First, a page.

Overlooked Md. summit Backbone: Hoye-Crest, the state's highest point, is hard to find. The Backbone Mountain spot was envisioned in the 1974 Garrett County general plan as a possible site for a scenic highway, but it didn't happen.

June 23, 1996|By Ernest F. Imhoff | Ernest F. Imhoff,SUN STAFF

KEMPTON -- Most states in the East prize their highest points as valued public places with wonderful forested settings. Not Maryland.

Years ago such states as Pennsylvania, West Virginia, Virginia, North Carolina, Tennessee, New Jersey, New York, Massachusetts, Vermont, New Hampshire and Maine preserved their tops for the public.

But a Texas company owns Maryland's highest point, giving a new dimension to Maryland's nickname, America in Miniature.

The summit is hard to find, wedged in dense woods between a ridge-top development of 74 lots in Maryland and the Monongahela National Forest in West Virginia. The Backbone Ridge development of Vista Properties no longer allows hikers on its roads for easier access.

The spot, Hoye-Crest, is part of mileslong Backbone Mountain in Garrett County. But you can't get there from here. You get there from West Virginia.

From a starting point on Route 219 in the Monongahela National Forest, the summit is only 650 feet higher and less than a half-mile away, but the going is a bit rough.

Hikers must contend with undergrowth, no clear path and no trail signs except for a couple of rock cairns. The abandoned logging roads can be a help but also a hinderance if walkers wander too far on them.

Getting lost can be avoided by going with a knowledgeable guide such as the Rev. John A. Grant, 73, a former engineer and surveyor, a local historian and expert woodsman.

He recalled growing up in Oakland before becoming an engineer. Unsatisfied with his life, he became a clergyman in his 40s. He had Baltimore area Episcopal parishes in Essex and Pasadena.

"My dad took my brother and me all over these hills. We hiked on trails of the Seneca Indians," he said. "I've walked all these mountains, but I didn't get up here until 1983."

It's a peaceful spot, actually. Hiking purists might say the rough walk is ideal.

Hoye-Crest, whose trees obstruct views of nearby hills, is the unlikely target in recent years of so-called peakbaggers -- hikers from all over the United States.

"I got lost going up, and I got lost coming down," said Moncure G. Crowder, with a laugh. The retired Atlanta banker belongs to the Highpointers, a national club whose members try to climb to the highest points of as many states as possible.

Crowder, 56, took his boots off and showed scratched legs after finding the summit on his second try last week. "It was 40 minutes to the top and two hours to get down."

He had arrived the afternoon before and figured he could knock it off before dark, check Maryland off his list and head north for Mount Davis in Pennsylvania. He walked up the wrong road and gave up when the sun was about to set.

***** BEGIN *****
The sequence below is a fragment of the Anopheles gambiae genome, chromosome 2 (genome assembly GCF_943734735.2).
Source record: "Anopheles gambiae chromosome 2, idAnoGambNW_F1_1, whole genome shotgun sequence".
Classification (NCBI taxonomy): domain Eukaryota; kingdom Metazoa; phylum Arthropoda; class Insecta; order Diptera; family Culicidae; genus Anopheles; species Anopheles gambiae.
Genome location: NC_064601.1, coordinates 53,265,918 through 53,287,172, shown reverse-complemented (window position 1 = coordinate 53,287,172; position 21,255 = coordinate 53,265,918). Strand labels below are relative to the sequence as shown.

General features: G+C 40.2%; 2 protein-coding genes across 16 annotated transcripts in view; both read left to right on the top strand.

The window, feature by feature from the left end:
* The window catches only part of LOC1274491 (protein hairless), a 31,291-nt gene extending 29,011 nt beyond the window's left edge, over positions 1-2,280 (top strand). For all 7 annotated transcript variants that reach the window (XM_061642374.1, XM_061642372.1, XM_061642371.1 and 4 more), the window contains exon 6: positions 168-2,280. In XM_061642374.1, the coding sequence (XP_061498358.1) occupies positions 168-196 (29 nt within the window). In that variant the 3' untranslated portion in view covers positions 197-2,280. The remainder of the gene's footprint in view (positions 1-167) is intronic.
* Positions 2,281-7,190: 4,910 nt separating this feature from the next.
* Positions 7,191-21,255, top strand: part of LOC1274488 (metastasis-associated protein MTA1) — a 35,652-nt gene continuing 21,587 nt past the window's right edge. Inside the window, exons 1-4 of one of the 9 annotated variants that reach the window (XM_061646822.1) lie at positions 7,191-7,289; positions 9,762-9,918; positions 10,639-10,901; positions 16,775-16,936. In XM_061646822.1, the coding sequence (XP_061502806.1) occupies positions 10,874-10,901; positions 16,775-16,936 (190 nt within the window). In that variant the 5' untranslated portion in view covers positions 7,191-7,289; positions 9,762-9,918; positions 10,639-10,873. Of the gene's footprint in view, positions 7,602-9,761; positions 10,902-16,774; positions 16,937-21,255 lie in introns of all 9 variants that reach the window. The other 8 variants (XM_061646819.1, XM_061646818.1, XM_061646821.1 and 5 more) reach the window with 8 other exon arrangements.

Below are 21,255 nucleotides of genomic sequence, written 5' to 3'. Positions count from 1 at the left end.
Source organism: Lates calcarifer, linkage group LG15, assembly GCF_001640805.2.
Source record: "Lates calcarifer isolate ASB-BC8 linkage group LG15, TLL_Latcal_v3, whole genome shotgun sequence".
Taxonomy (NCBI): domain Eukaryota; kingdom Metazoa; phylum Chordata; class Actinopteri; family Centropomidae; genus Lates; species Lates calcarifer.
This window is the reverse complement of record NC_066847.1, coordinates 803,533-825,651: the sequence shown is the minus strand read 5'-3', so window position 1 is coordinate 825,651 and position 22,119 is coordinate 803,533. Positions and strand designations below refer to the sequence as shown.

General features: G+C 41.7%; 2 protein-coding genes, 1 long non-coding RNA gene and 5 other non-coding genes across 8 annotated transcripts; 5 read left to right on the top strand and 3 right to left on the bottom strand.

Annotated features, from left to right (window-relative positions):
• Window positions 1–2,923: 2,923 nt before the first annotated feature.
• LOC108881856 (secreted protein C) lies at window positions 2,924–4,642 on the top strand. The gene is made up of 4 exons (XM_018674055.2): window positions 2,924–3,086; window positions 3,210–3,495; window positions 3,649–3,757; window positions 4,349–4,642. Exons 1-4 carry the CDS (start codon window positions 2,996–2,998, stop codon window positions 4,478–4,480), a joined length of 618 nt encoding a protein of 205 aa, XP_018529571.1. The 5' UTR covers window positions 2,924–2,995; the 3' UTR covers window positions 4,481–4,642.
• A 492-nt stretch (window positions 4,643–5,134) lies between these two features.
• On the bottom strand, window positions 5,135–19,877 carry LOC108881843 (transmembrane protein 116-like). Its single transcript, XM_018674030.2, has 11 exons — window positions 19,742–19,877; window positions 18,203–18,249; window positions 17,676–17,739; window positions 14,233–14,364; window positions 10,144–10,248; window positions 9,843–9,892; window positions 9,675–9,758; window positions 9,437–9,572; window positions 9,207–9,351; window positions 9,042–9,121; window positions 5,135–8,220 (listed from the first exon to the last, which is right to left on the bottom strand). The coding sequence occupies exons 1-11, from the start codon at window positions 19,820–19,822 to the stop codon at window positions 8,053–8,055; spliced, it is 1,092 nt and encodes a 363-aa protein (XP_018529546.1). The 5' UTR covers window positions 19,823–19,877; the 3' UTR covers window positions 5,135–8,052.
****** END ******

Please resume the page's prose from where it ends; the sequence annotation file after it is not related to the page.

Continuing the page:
His successful ascent the next morning was his 28th state top.

Hoye-Crest is on a sliver of land in Kempton, owned by Western Pocahontas Properties -- operating in Huntington, W.Va. -- a Delaware limited partnership with headquarters in Houston.

Western Maryland Railway owned the property until CSX bought the railroad in 1980. Western Pocahontas bought the property with other parcels from CSX Minerals of Richmond, Va., in 1987 for possible natural resources development. This is timber and coal country.

Although Backbone Mountain was envisioned in the 1974 Garrett County general plan as a possible site for a scenic highway, like Virginia's Skyline Drive, nothing came of it. No evidence suggests any push for a public park for the slight bump on the long ridge.

"People years ago didn't feel the land was endangered," said Tim Dugan, former Garrett County planning director and now a Baltimore County planner. "Also, there's a strongly held feeling there that the state holds too much land already." Maryland's 18 percent share in Garrett is more than in any other county.

The legislature this year changed the classification of 22,000 acres, creating "wildlands," much of it in Western Maryland. This more than tripled the amount of state land that can be used only for recreational activities such as hiking, hunting, fishing and bird-watching.

Doug Toothman, manager of land resources for Western Pocahontas, said there are no plans to limit hiker access to Hoye-Crest, but the company hopes hikers realize it is private land.

"It's an obscure point -- never been developed. We're not encouraging going there or promoting it."

The usual directions are to take Route 219 from Oakland 25 miles southwest into Preston County, W.Va. You pass an Amish community and Silver Lake before reaching an obscure trailhead sign about 225 miles from Baltimore. The marker for Backbone Mountain is on the left beyond "the world's smallest church" on the right.

From the trailhead, hikers start up an old logging road and soon change directions to meet blown-down trees, undergrowth and prickly bushes.

On a recent attempt to reach the summit, Grant, who lives in Oakland with his wife, Jean, played a convincing Leatherstocking, woodsman hero of the James Fenimore Cooper novels.

At one point, he stopped and declared, "Rattlesnakes."

Where? he was asked.

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